Cross posted

New Zealand Labour Day, 2010

Yesterday, Madame Grémont, the cleaning lady, brought Maman a bouquet of roses. … OK, I won’t go into the fact that Madame Grémont gives roses to Maman. They have the same relationship that all progressive middle-class women have with their cleaning ladies, although Maman thinks she really is the exception: a good old rose-coloured paternalistic relationship (we offer her coffee, pay her decently, never scold, pass on old clothes and broken furniture, and show an interest in her children, and in return she brings us roses and brown and beige crocheted bedspreads).

From The Elegance of the Hedgehog, by Muriel Barbery, translated by Alison Anderson, Paris: Gallic, 2006 (trans. 2008).

From time to time when we have both been working full time, or near full time, we have employed cleaners, and we have always paid them decently, ensured they have paid tea breaks, asked them to do a springclean instead of a regular clean if we are going to be away (even if we don’t need the house cleaned, the cleaner still needs her wages), tried to treat them respectfully as people who are providing a much needed service for us. Plus I have always insisted that they not clean the toilets: we can clean up our own sh*t.

Even so, this paragraph from this excellent novel hit home. All the same, I wonder what the alternative is? Should I treat people who come into my home to clean with less respect than say, tradies who come in to fix taps and drains and electrical connections and the like?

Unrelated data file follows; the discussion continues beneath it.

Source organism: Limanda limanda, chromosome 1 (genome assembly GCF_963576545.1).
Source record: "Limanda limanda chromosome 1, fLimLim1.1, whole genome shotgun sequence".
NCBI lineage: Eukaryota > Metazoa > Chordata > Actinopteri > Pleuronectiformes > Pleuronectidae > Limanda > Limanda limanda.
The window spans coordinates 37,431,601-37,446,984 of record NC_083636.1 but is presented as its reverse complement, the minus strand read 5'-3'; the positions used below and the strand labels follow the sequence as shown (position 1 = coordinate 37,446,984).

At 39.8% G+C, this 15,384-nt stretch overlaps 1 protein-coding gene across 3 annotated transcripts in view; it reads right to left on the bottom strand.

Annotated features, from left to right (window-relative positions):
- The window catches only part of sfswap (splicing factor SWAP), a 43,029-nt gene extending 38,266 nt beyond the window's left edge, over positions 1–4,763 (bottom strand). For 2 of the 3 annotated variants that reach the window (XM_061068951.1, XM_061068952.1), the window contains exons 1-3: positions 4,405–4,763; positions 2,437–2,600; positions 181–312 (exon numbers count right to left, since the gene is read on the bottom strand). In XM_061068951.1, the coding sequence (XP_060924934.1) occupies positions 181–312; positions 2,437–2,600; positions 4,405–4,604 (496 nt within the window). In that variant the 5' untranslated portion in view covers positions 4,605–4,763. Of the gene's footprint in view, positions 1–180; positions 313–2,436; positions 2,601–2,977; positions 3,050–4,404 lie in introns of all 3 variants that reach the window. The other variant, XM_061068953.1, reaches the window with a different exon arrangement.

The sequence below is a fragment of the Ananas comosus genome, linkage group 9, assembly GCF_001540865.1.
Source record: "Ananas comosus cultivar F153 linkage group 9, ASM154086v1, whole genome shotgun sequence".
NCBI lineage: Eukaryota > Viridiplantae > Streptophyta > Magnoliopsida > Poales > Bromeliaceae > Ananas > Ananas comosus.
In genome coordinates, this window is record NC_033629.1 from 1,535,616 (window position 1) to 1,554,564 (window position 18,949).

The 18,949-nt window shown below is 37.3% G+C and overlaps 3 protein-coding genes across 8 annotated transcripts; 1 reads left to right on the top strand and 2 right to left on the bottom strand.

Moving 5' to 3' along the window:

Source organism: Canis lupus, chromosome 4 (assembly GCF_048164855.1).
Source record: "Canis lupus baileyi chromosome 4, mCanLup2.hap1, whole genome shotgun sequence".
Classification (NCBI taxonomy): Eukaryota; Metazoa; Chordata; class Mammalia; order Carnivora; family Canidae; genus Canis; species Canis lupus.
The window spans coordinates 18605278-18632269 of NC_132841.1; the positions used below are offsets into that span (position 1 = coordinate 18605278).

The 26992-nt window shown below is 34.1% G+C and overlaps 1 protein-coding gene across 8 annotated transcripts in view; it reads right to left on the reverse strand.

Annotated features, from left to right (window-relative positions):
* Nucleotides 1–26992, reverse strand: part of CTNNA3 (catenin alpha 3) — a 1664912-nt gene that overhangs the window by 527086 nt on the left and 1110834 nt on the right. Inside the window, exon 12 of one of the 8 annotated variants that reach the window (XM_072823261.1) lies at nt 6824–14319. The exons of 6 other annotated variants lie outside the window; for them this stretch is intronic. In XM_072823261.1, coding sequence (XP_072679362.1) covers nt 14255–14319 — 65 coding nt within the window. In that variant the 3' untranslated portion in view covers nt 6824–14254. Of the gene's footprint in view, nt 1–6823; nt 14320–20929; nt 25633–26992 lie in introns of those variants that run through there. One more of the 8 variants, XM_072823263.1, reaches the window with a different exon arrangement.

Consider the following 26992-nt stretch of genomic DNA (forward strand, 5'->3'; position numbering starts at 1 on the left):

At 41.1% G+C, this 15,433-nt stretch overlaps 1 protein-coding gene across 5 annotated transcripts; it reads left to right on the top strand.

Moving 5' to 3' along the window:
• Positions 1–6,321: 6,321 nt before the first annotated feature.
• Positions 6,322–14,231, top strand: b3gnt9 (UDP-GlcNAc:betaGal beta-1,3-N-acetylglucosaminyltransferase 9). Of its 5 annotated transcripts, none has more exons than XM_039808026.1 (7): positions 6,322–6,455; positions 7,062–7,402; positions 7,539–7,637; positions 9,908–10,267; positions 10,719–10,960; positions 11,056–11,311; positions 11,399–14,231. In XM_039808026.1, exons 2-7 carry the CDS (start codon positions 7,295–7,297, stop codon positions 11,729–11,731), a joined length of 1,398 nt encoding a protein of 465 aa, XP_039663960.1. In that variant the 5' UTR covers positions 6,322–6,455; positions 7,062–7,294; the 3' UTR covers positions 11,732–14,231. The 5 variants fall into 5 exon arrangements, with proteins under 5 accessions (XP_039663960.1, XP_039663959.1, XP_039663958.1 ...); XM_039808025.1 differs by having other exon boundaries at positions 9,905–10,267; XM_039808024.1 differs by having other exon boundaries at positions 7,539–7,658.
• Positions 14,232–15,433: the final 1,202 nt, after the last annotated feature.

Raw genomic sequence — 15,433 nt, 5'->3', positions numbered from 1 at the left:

I don’t think so. I think the answer is to remember that cleaners and other workers are entitled to the full protection of the law. The quality of their employment is not dependent on an employer’s fancies, but on the conditions that have been fought for by unions, and enshrined in law. And decent employers should comply with those conditions, not because they fear the might of the law, but because they are the minimally decent way to behave with respect to other human beings.


10 responses to “Ouch!

  1. I have been through so many incarnations of cleaners, from someone I got through the paper (who worked for my late partner and I for years), through a company who employed women in a fairly amateur way, and now to a commercial cleaning company. Which I prefer, in the end, because it is strictly business. My middle period, with the company who employed women, was the worst. They were cheap but didn’t pay the women enough, the women were often incompetent – one locked herself out of the house twice and I had to come home from work to let her back in! – and they encouraged us to form a kind of relationship with the women which I felt crossed boundaries.

    Paying more to a reputable company has worked out best for me.